The words “patience” and “traders” can rarely be found in the same sentence without a negative somewhere in between them. By its nature, trading appeals to people with mild forms of adult ADD. The short time span of positions and the need to split your focus between the actual things traded and things that may influence them, such as dollar strength and bond yields, would seem to make it an ideal occupation for those with the attention span of a flip flop. In fact, though, successful traders are perfectly able to act that way, but also have to have enormous patience at times.
For those who focus on trading energy, whether the commodities themselves or related stocks, now is such a time. It should come as no surprise to anybody that $40 has emerged as a support level for WTI. The actual low from 3 months ago was just below $38, but the human tendency to look for order and therefore our love of round numbers has made $40 the stopping point for this drop. As we hover around there, there is little advantage to predicting whether the next move will be a bounce back up or a break down to the mid to upper 30’s and beyond. It makes more sense to just wait and see.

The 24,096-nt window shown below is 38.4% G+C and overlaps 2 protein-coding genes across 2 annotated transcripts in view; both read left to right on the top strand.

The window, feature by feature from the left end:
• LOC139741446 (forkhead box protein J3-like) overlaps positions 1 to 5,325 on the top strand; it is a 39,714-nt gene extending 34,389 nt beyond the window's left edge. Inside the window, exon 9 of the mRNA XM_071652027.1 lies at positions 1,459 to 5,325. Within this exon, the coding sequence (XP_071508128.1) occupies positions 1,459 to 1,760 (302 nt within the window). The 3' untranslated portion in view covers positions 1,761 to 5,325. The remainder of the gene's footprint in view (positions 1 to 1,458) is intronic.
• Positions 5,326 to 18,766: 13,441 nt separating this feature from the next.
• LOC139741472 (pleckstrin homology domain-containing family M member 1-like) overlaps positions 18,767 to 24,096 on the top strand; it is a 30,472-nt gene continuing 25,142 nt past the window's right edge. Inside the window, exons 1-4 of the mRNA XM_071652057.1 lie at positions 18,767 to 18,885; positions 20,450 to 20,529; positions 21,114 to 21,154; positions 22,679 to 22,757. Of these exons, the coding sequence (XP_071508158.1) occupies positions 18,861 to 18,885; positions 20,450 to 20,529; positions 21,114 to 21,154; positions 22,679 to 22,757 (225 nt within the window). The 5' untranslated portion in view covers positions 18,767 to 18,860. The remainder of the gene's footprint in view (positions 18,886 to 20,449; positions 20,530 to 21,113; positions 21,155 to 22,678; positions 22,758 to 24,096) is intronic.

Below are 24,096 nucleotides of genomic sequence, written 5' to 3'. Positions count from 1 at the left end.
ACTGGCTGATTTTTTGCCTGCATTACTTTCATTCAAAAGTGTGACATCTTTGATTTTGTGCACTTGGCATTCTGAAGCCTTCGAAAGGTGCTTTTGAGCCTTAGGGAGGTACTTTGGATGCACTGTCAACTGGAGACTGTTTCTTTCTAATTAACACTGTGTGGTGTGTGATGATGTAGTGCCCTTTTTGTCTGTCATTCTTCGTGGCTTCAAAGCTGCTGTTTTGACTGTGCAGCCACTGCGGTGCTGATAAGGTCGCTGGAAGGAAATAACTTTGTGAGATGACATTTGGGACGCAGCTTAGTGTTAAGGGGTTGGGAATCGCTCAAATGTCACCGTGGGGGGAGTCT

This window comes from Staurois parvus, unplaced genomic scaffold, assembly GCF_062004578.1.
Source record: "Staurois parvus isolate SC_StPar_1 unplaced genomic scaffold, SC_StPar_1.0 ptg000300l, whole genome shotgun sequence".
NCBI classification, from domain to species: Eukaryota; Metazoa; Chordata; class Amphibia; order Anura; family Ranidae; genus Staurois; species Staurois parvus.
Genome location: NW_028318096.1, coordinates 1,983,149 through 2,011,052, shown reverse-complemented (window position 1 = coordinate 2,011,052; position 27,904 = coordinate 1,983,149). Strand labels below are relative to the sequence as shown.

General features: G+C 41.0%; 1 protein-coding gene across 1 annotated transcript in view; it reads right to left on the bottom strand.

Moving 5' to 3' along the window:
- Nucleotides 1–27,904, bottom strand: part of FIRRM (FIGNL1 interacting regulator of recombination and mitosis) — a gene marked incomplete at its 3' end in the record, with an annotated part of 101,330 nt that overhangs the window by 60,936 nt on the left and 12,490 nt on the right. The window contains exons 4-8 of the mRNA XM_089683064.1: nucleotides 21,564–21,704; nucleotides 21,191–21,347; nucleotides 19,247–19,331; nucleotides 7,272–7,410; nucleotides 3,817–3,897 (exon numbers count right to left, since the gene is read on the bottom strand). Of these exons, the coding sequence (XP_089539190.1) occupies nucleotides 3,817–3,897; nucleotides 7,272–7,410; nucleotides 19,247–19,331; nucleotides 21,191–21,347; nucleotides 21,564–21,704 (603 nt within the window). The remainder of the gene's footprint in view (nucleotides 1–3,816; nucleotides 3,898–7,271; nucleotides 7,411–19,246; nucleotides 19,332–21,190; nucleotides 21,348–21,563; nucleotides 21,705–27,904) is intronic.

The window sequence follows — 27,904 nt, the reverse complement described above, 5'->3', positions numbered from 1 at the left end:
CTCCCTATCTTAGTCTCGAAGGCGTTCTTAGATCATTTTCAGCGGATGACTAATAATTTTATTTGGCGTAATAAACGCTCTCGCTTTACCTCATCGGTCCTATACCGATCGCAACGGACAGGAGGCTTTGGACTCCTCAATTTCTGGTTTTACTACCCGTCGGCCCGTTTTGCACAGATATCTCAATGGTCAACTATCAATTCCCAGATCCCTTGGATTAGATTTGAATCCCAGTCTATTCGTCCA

That is not to say that traders shouldn’t trade, but that they do so with the understanding that either of the above scenarios could unfold in the short term, and each is equally likely. That means that any intraday positions should be accompanied by fairly close, tight, stop losses and the focus should be on trading into what I call a “free position”. This morning, for example, trading January WTI futures, I took a long position when the December contract touched $40 with the intention of reversing the position (selling double my original position) if oil broke lower, say at 39.85, or, if it bounced off of the level, at around 40.20.
If the break of $40 had come I would have been short at 39.70 but, as it happened, $40.20 was hit first, leaving me short at an average of $40.40 (Bought, say, 10 at 40.00, sold 20 at 40.20). I then let that run with a stop loss set to ensure that the worst possible result was a small profit. That is what I mean by a “free position”.
The same technique can be used by those trading stocks with longer time horizons, but for those who have neither the ability nor the desire to sit at a screen all day and watch levels closely a simpler strategy is just to be patient. Most of us have identified…